Wetter DC, Daniell WE, Treser CD. Hospital preparedness for victims of chemical or biological terrorism [comment]. American Journal of Public Health 2001;91(5):710-6.

Measures of Preparedness

American Hospital Association. Hospital preparedness for mass casualties. Summary of an Invitational Forum; 2000 March 8-9; Chicago. Office of Emergency Preparedness, U.S. Department of Health and Human Services; 2000.

American Hospital Association. Model hospital mutual aid memorandum of understanding, (Adapted from District of Columbia Hospital Association) Chicago. Available at: www.ems-c.org/cfusion/ResourceDetailNew.cfm?id=1927856371.

Basoglu M. Psychological preparedness for trauma as a protective factor in survivors of torture. Psychological Medicine 1997;27:1421-33.

Center for Health Workforce Studies. HRSA State Health Workforce Profiles. Rockville, MD: Health Resources and Services Administration, Bureau of Health Professions National Center for Health Workforce Information and Analysis; 2000. Available at: http://bhpr.hrsa.gov/healthworkforce/reports/profiles/.

England M. Self-coherence, emotional arousal and perceived health of adult children caring for a brain-impaired parent. Journal of Advanced Nursing 1997;26(4):672-82.

Fawcett W. Oliveira CS. Casualty treatment after earthquake disasters: development of a regional simulation model. Disasters 2000;24(3):271-87.

Fraser RM. Elements of effective bioterrorism preparedness. In: Fisher S. editor. A planning primer for local public health agencies. Washington, DC; 2001.

Fricker R, Jacobson J, Davis LM. Measuring and evaluating local preparedness for a chemical or biological terrorist attack. RAND; 2002. Available at: www.rand.org/publications/IP/IP217/.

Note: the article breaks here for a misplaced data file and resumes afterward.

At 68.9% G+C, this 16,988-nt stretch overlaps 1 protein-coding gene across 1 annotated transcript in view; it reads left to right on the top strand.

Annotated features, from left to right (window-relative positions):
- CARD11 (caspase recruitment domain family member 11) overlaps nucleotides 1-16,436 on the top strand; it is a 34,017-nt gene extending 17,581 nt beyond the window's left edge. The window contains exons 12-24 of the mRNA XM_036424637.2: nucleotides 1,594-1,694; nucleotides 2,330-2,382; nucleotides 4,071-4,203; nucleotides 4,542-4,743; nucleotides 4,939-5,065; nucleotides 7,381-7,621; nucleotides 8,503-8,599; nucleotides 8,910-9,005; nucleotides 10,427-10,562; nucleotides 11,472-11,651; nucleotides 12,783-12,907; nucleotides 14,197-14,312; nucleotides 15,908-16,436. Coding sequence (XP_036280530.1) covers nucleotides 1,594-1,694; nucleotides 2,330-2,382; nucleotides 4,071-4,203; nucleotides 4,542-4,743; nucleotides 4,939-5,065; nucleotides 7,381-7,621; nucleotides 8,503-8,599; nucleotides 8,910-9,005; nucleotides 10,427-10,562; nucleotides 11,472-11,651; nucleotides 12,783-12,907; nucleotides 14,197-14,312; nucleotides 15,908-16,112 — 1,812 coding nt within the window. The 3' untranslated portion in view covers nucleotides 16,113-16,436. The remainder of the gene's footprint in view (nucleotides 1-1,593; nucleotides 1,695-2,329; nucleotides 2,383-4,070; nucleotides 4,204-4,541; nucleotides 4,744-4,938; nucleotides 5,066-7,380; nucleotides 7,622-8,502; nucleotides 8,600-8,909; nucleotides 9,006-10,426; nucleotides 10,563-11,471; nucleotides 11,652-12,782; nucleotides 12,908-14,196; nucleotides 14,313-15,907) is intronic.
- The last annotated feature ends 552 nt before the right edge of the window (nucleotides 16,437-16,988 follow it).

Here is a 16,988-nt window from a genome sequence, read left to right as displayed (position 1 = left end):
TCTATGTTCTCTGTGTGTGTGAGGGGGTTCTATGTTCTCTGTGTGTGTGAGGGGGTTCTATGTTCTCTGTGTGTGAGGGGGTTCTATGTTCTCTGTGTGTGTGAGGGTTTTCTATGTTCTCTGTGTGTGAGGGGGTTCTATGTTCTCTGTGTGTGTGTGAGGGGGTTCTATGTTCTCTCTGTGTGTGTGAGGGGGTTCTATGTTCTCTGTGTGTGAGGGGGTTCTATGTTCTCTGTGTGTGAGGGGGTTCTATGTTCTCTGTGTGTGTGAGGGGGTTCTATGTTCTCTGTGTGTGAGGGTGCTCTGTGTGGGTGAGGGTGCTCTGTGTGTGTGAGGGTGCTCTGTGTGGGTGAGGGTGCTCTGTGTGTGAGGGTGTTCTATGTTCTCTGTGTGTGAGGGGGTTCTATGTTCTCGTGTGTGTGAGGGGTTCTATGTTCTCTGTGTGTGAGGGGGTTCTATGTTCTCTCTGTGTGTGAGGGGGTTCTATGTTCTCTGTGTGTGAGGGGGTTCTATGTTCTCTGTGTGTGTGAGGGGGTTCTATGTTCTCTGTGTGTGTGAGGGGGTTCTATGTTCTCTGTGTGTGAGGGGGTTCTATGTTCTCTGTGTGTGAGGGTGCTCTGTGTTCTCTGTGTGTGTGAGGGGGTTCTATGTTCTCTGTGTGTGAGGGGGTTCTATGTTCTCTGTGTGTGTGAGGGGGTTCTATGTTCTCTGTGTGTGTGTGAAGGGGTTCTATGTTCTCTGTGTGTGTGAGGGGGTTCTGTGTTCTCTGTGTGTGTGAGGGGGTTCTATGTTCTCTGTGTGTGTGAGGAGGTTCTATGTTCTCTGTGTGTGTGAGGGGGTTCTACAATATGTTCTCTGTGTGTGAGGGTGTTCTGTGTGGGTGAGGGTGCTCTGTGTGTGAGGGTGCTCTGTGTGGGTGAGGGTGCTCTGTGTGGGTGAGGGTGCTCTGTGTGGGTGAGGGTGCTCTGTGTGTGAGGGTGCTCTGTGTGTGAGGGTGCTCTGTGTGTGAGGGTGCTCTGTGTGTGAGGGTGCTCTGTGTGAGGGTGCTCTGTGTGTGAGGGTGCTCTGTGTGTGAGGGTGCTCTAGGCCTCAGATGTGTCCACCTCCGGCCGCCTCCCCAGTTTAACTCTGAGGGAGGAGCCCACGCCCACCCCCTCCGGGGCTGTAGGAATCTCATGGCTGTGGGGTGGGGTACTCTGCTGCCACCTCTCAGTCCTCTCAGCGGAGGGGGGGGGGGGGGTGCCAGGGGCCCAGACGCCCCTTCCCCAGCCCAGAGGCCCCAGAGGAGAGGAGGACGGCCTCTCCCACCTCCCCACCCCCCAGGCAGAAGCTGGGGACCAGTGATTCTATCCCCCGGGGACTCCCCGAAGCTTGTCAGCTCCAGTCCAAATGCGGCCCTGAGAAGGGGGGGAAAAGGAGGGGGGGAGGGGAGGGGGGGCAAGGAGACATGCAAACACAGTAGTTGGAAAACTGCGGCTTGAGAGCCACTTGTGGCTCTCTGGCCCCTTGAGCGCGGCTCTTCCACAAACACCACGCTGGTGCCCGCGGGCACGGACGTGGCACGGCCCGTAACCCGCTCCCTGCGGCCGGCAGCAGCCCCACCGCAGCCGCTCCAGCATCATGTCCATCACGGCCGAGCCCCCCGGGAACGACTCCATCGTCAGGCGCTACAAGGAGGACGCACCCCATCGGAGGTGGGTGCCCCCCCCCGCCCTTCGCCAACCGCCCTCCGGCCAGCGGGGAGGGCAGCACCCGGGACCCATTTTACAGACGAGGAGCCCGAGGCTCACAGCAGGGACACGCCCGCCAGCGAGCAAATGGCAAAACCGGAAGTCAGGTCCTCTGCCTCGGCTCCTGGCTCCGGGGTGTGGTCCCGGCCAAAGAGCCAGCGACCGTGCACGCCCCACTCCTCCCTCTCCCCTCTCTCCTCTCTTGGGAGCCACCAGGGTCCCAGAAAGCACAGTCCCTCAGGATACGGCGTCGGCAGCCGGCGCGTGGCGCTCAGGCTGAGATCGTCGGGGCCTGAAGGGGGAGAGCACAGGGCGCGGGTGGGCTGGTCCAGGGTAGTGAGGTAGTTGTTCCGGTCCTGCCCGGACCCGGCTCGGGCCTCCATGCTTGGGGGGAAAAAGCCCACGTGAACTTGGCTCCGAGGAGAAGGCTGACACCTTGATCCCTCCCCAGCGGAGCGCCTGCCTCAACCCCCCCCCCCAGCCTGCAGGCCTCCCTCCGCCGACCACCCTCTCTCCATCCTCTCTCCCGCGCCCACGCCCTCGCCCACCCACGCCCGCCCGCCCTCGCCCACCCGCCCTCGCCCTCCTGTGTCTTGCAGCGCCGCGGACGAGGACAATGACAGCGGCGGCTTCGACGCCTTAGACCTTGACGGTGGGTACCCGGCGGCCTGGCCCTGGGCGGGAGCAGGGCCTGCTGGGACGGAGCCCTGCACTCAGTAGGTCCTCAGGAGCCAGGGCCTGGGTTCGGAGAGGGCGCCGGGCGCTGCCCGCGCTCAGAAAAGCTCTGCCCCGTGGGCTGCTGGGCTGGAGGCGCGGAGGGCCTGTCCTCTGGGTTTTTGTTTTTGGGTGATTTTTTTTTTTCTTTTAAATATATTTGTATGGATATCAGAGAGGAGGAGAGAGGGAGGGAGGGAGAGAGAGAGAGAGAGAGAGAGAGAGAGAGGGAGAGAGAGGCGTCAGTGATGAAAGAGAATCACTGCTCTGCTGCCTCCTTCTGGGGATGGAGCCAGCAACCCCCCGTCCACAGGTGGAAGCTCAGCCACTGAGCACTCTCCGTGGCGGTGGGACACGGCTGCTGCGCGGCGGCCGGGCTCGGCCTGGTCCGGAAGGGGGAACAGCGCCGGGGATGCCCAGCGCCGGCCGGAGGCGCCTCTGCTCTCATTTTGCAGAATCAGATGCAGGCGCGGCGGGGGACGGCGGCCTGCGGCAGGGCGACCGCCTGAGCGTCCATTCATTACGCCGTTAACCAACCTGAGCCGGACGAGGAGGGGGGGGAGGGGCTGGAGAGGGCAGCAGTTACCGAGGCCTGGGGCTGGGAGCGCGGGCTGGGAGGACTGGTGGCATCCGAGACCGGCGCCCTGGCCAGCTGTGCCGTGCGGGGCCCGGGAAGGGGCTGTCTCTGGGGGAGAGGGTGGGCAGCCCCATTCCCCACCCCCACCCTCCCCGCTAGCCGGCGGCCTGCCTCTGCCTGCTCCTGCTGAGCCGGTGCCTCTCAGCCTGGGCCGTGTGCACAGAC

Institute of Medicine. Preparedness indicators. In: Manning FJ, Goldfrank L, editors. Tools for evaluating the metropolitan medical response system program Phase 1 report. Washington, DC: National Academy Press; 2001. p. 19-51.

Institute of Medicine. Preparedness indicators for metropolitan medical response system program contract deliverables. In: Manning FJ, Goldfrank L, editors. Preparing for terrorism: tools for evaluating the metropolitan medical response system program. Washington DC: National Academy of Sciences; 2002. p. 219-51.

Kaufmann AF, Meltzer MI, Schmid GP. The economic impact of a bioterrorist attack: are prevention and post attack intervention programs justifiable? Emerging Infectious Diseases 1997;3(2):83-94.

Ledlow GR. Homeland Defense Medical Surge Capacity. Central Michigan University.

Ledlow GR, Mark A, Cwiek M, Johnson JA. Business and bioterrorism: community-based planning a priority. Central Michigan University; 2002. Available at: www.denverhealth.org/bioterror/Document/Business%20and%20Bioterrorism%20with%20Model.doc.

Manning FJ, Goldfrank L, editors. Preparing for terrorism: tools for evaluating the metropolitan medical response system program. Washington, DC: National Academy Press; 2002. Available at: www.iom.edu/report.asp?id=4449.